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I guess there's always something new under the wacky pack sun. Congratulations on keeping up with this thread, it will serve as a handy one-place reference for a lot of these interesting facts. Might even be a good idea to post all of the facts together on the web page once you have exhausted all the interesting ones you can think of.


Posted: Tuesday 12:45 pm, November 2, 2004
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That's pretty cool.  I've never noticed it before.

OK - Gootos gets a nomination for 2004 Brain Power award (I don't care what Tom says!).


Posted: Tuesday 1:50 pm, November 2, 2004
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Well I'll be...


Posted: Tuesday 3:07 pm, November 2, 2004
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The copyright is also upside down on this one. There are a couple of wackys like this, when you turn them to read the print, the copyright is on the top, not the bottom.


Posted: Thursday 12:22 pm, November 4, 2004
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Fact 18: Rudens

"The original Ludens gag (see the rough) is that they are Ruden's Coarse drops. You eat them...and they make you Coarse...and uncouth. The original image shows the guy giving an uncouth Bronx cheer...with his tongue out and stuff. This was that eating them does not make you uncouth...but rather, they are for people who are uncouth in the first place, and therefore they are just filling a market need. So, I guess, after many editorial meetings after the painting was done, the tongue was retouched out...and the word 'coarse' was replaced with 'cough'. Too bad they didn't have someone transcribing the editorial meetings wherein such decisions were made. It would make a great book."


Posted: Friday 3:06 pm, November 5, 2004
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Fact 19: Rowdy

> Norm was given the opportunity to come up with the idea for the gags once in a blue moon.
> ROWDY was one such title. The gag for this piece is basically an inside joke for him.
> He owned a dog named ROWDY who had a propensity for fire hydrants.
> Ernie

It is true that Norm didn't write the gags usually ... I never came across any instance of Saunders doing the writing of the main gag...although he improved most of the gags we roughed out by adding little details that were gags in themselves.

So what is the analysis of Rowdy? I don't know who did the original rough...And I forget alot of things about this Wacky Packages stuff...But I think on this one that the original thing was that moulded jello, as depicted on the Royal package at that time kind of looks like a fire hydrant..and from a cartoon cliche standpoint, fire hydrants are what dogs pee on....and so it seems that at one point the idea was a dog peeing on the hydrant shaped jello...and instead of Royal it was "Rover" ...and the dog peeing was just too much for that it became Rowdy...and the dog was deleted. But at what point this happened I do not know. Nor do I know if this actually happened. It is just some vague feeling I have when looking at that particular Wacky. I don't know if it is a memory...or just some kind of retroactive justification of what the gag is supposed to mean...or what.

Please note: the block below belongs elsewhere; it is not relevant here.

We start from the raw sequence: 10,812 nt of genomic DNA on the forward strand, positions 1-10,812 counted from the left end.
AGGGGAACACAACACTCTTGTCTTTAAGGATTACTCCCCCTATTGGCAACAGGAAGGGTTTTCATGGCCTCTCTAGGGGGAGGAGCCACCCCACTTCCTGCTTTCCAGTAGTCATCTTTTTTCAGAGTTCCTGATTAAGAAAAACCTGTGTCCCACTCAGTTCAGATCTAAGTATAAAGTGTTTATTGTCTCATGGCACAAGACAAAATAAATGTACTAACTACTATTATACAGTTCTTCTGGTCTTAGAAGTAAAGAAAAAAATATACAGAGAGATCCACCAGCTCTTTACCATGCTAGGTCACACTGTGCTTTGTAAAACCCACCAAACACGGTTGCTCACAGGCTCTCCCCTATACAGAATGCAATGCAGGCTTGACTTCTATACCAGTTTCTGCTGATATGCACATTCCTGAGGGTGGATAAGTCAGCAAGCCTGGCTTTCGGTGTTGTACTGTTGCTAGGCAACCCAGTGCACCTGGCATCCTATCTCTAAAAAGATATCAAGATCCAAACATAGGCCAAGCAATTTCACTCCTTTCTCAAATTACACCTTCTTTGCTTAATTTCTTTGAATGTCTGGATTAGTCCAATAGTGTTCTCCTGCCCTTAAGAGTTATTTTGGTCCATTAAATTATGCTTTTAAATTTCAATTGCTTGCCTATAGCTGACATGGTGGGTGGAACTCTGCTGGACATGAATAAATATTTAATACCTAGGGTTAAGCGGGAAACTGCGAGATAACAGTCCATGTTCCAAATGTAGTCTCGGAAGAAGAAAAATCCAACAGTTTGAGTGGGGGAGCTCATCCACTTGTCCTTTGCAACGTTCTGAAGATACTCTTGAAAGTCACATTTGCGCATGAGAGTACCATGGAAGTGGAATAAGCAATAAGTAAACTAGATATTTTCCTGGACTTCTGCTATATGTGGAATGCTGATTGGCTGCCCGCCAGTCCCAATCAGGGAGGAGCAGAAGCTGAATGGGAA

I went through the photocopies of my old roughs today...and it turns out that I did do the Rowdy rough...and it is pretty much the same as the card, except I spelled gelatin differently.

These are the same batch of photocopies I sent to John Mann to post on his page. It is one of the b&w roughs. It should be up there in John Mann's section on my roughs. So I guess I did the rough...but I still don't know what the gag means. It could still have something to do with Norm's dog. My mind is a blank on it.

> Why would Norm, a great artist himself, use Jay to make a rough for his idea?
> Does that make any sense Jay? Maybe the extent of it is that Norm suggested
> the pun "rowdy" for the product when he ran into Jay in the rest room. It
> doesn't make sense that Norm would have designed the whole thing and then have
> Jay do the rough. But I guess anything is possible.
> Greg

I don't have a vivid recall of any of this...But somehow it may be true that while I was at Topps in Brooklyn on one of my semi-annual sojurns there...I probably did talk to Norm about various things...and possibly originally the gag for Royal jello was what I said in a previous post...something about a dog peeing on the hydrant shaped gelatin mold...and that the actual image of the dog peeing was too much for Topps...and Norm probably said something like "I have a dog who likes to pee on fire hydrants"...Why not call the product "Rowdy". And so when I went back to Chicago I did the Rowdy rough, and that was that. I don't really remember anything except that the original idea, "Rover gelatin" with the peeing dog image was too much for Topps at the time...and it was changed to Rowdy. One thing, though...somehow when I saw the early posts on this, somewhere in the back of my mind I recalled that Norm did have a dog named Rowdy. And Zina confirms this fact.